The US dollar fell following the US missile strike in Syria. In Europe, markets continue to focus on both Brexit and monetary policy.
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GBP: Measures to help avoid Brexit tensions
Following on from the European Parliament backing a motion setting out its position for the Brexit negotiations, Prime Minister Theresa May met European Council President Donald Tusk at Downing Street yesterday.
Just to recap, MEPs have agreed that there is a need for a phased approach. They want the UK to settle financial commitments first before talks on future trade deals can begin. The UK is considered liable for financial obligations that apply after it leaves the EU.
An EU source stated that Tusk and May had a ‘good and friendly’ meeting of about two hours. They have agreed to stay in regular contact throughout the Brexit process to seek to reduce any tensions that may arise. However, Tusk has warned that the Brexit negotiations could become ‘confrontational’ at times. Gibraltar, as an example, will inevitably be difficult.
So far this week we’ve seen mixed economic data. The focus has been on purchasing managers’ index data for the services sector as well as manufacturing and construction. The manufacturing and construction sectors disappointed, while the services sector saw faster-than-expected growth and an improvement over the previous month. The services sector accounts for roughly 70% of economic activity.
Today manufacturing production and goods trade balance data will be released and Bank of England Governor Mark Carney is due to speak. Markets will keep a close eye on the rhetoric he uses for clues on future monetary policy.
EUR: Euro slides on Draghi’s dovish comments
European Central Bank President Mario Draghi’s dovish comments caused the euro to slide yesterday. Just because we get asked sometimes, a dovish tone refers to someone or something promoting monetary policies that involve low interest rates.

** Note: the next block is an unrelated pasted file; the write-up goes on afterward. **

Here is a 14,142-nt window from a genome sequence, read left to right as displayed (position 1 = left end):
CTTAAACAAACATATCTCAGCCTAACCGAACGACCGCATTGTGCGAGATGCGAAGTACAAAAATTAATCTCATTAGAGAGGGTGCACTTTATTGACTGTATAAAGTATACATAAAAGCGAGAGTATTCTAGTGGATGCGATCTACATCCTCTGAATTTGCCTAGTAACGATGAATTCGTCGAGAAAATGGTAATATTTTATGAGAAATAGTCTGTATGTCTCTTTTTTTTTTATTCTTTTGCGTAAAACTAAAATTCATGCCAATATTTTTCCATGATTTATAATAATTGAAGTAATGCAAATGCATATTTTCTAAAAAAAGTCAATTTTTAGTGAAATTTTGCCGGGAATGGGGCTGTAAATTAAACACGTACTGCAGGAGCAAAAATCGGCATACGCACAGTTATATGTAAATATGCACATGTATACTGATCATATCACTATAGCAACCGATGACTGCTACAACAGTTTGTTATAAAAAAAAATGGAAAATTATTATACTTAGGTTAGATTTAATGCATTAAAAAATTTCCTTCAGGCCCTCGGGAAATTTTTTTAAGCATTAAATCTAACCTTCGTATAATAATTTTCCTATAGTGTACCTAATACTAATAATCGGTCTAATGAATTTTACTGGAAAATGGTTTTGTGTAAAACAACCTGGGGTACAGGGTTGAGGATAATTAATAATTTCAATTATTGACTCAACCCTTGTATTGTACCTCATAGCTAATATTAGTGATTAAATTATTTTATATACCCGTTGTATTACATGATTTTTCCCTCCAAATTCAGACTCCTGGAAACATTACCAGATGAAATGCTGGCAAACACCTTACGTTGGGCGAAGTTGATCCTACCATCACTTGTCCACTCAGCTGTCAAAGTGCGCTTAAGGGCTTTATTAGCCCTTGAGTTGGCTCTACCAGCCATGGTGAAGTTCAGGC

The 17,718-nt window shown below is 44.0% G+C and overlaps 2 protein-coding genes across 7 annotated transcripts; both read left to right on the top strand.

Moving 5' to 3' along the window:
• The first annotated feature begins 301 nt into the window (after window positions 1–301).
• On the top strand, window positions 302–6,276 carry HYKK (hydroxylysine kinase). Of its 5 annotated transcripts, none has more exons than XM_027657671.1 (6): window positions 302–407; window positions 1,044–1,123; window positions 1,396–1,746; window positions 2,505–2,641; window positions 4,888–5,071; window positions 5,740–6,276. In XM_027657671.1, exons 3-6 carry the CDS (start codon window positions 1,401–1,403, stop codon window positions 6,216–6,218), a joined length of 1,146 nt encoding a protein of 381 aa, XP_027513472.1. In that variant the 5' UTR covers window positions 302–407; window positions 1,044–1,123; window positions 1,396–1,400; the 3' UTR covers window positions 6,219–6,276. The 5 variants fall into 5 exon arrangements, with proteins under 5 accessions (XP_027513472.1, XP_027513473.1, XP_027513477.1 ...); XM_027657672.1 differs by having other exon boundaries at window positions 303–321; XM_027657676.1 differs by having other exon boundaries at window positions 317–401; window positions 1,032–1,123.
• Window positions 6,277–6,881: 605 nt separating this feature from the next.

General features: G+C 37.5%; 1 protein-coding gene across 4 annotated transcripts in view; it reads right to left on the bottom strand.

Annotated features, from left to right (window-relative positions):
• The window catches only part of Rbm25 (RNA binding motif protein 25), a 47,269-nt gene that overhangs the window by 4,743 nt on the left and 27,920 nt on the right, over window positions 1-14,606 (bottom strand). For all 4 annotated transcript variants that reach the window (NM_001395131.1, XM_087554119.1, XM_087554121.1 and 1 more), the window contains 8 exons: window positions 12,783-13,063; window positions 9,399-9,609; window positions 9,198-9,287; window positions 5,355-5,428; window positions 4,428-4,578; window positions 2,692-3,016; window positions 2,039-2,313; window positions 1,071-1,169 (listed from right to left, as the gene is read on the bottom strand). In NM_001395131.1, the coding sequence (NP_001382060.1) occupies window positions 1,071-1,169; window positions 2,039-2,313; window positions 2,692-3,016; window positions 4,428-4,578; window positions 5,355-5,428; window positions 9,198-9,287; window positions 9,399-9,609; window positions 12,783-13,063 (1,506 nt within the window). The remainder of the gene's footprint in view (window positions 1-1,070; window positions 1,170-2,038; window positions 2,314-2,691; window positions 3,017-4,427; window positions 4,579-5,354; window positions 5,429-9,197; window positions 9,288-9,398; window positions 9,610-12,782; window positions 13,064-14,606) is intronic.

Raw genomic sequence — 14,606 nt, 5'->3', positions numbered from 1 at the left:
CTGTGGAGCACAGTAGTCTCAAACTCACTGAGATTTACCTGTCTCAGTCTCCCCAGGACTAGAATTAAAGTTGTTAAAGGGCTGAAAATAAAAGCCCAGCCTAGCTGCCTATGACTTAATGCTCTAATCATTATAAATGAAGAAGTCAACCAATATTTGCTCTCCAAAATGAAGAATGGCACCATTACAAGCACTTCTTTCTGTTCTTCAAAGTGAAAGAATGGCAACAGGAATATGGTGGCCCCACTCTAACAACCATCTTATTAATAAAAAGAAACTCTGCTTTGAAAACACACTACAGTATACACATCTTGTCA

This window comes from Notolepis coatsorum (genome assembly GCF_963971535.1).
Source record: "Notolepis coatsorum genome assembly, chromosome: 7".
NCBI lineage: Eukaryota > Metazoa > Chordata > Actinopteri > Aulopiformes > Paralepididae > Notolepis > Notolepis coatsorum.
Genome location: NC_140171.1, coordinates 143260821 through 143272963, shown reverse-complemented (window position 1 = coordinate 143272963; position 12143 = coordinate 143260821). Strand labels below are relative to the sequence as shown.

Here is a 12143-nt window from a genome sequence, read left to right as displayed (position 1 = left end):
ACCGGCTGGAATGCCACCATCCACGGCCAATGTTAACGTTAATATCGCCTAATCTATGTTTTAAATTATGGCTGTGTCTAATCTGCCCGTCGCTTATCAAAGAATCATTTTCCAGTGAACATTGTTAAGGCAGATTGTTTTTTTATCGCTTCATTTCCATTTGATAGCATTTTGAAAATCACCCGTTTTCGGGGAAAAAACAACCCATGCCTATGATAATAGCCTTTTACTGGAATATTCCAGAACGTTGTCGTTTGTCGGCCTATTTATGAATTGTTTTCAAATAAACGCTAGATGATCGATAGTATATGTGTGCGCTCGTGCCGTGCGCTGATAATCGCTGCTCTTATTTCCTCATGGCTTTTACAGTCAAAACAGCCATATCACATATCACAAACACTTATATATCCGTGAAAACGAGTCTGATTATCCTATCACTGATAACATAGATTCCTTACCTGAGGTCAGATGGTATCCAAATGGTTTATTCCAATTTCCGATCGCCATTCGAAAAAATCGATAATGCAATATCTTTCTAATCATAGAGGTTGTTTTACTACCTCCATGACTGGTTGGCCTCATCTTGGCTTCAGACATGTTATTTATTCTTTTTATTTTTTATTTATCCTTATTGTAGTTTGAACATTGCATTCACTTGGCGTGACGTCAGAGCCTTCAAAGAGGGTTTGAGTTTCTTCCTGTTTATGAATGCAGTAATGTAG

Draghi stated that there needs to be further economic confidence before the current path can change. On the basis that the Eurozone has seen pretty positive data throughout 2017 so far, markets are hoping for an interest rate hike in 2018 and QE tapering to start this summer. As this was already priced in, Draghi’s comments put pressure on the single currency.
No significant economic data releases are scheduled in the Eurozone for today. Therefore, much of the focus will be on US non-farm payrolls.
USD: Dollar falls in early trading as US missiles hit Syria
After the US missile strikes in Syria, the dollar dropped against the safe-haven yen during the Asian trading session. The US currency had already been on the back foot due to chances of Donald Trump’s fiscal stimulus evaporating.
Yesterday markets also focused on Trump’s meeting with his Chinese counterpart Xi Jinping, the first meeting between the two leaders. Topping the agenda at Trump’s Mar-a-Lago resort in Florida will be whether he uses US-China trade ties to pressure Beijing into doing more to rein in its nuclear-armed neighbour North Korea.
In other news, US House of Representatives speaker Paul Ryan said that there was no consensus on tax reforms and that it would take longer to accomplish than healthcare. Given Trump’s failure to reform healthcare, this put pressure on the dollar.
Yesterday’s data showed that new claims for US unemployment benefits had tumbled by the largest amount in two years. Applications declined by 25,000 to 234,000 for the week ended 1st April. This represents the biggest fall since April 2015.
Non-farm jobs data will be released later today, which is expected to show that US companies added around 185,000 jobs in March, down from 245,000 in February.
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